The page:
For this week’s Must See we’re turning our attention to across the pond, where the top exhibitions going on in London include the newly re-furbished Hayward Gallery’s major Andreas Gursky retrospective, the Tate Britain’s 2018 art commission by Anthea Hamilton, and several more you won’t want to miss.
Andreas Gursky at Hayward Gallery
Hayward Gallery began the celebration of their 50th anniversary by presenting the first show in their freshly refurbished space: “Andreas Gursky.” The exhibition showcases Andreas Gursky’s goal to pursue “the encyclopedia of life” through large-scale depictions of the global economy and contemporary life. On view are a number of the German photographer’s most significant pieces, like May Day IV (2004/2014) and Rhine II (1999/2015), as well as eight new works, some of which display Gursky’s latest experimentation with camera phone photography.
Anthea Hamilton at the Tate Britain
March 22–7 October
Anthea Hamilton’s commission for the Tate Britain will be revealed to the public this Thursday in the Duveen Galleries. The latest installment in Tate Britain’s series of contemporary collaborations with British artists, Hamilton’s exhibit includes an immersive installation that combines performance and sculpture. The London native is known for her humorous and playful works that are influenced by French dramatist Antonin Artaud and references to art and popular cultures, amongst other things.
Ian Cheng at Serpentine Galleries
The first installation of a two-part exhibition, Ian Cheng’s BOB (Bag of Beliefs), is now taking over Serpentine Galleries. Influenced by his background in cognitive science and an interest in the history of human consciousness, Cheng created BOB, a sentient work of art. Using complex logic systems and artificial intelligence, BOB is constantly growing, evolving, and perceiving its surroundings in a way that ensures the viewer does not experience BOB; BOB experiences the viewer. The second part of the installation will inhabit Serpentine beginning April 22.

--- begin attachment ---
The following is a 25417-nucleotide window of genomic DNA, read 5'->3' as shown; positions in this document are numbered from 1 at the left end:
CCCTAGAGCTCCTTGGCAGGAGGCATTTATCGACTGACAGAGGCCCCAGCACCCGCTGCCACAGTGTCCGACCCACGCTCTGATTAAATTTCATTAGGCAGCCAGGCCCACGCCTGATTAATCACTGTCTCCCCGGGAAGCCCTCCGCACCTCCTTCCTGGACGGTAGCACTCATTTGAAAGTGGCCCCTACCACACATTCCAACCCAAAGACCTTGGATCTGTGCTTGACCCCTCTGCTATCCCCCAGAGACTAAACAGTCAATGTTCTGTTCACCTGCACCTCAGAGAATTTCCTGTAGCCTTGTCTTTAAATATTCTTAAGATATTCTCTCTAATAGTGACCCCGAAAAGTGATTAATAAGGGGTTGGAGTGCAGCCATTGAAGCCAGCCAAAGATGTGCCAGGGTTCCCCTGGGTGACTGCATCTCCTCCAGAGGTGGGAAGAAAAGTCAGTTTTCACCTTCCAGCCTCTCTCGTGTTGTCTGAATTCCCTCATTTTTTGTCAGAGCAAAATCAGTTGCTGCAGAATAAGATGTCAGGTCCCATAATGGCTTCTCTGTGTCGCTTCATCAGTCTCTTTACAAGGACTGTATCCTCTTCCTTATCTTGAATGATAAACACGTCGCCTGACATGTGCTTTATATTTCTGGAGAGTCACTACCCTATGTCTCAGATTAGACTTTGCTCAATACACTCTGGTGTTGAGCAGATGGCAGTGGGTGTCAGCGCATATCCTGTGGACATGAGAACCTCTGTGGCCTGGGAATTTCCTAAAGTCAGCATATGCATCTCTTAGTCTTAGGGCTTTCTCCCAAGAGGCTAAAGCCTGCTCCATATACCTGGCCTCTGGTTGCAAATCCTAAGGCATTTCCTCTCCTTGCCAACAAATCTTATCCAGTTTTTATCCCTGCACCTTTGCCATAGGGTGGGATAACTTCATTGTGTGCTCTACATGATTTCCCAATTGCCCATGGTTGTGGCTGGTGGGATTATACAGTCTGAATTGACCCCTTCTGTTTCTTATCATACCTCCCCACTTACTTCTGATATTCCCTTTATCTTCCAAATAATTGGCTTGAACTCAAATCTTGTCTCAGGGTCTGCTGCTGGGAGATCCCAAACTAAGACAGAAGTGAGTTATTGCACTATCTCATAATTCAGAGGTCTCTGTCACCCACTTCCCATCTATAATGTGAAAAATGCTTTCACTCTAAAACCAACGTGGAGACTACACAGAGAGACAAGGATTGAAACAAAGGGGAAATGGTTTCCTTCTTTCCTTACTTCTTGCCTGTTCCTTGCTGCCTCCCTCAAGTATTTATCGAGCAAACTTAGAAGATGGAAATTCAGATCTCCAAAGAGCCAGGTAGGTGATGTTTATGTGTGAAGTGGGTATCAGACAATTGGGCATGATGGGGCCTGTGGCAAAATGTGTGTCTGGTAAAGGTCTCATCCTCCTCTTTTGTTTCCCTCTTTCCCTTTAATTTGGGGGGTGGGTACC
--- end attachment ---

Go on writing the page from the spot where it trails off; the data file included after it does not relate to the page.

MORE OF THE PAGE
Josh Smith at Massimo De Carlo
Massimo De Carlo’s presentation of Josh Smith’s is open to the public through the end of this week. “I Will Carry The Weight” explores the inevitability of death through a series of monotypes and oil-on-canvas depictions of the grim reaper, a symbol of death. The title of the collect also poses artist Smith’s reply to the Gang Starr song, Who’s Gonna Take the Weight?
Pier Paolo Calzolari at White Cube
March 21–May 12
White Cube debuts an exhibition featuring over three decades of work by Arte Povera artist, Pier Paolo Calzolari. Calzolari unites a curious fascination of alchemical processes and transformation with influences from early art history and his life in Venice to create distinctive sculptures that combine a variety of organic materials with manmade items. The works on display include some of the Italian artist’s most noted pieces like Combustio (1970), which uses Calzolari’s signature material of frost and is composed of a mattress hung on the wall bearing the word “combustion” in glowing, red letters.
Ryan Gander at Lisson Gallery
Ryan Gander’s sixth show with Lisson Gallery is now waiting to teach its audience how to “let the world take a turn.” Inspired by advice given to him by his father, “The Self Righting of All Things” explores the natural course time has on healing and transforming a person, if only one can stop long enough to let it happen. The exhibition (which itself is a physical embodiment of the passage of time) features a large, black cube of flip-dot panels that presents an abstract measurement of time accompanied by the artist’s voice telling autobiographical anecdotes, which allude to the destruction that surrounds us.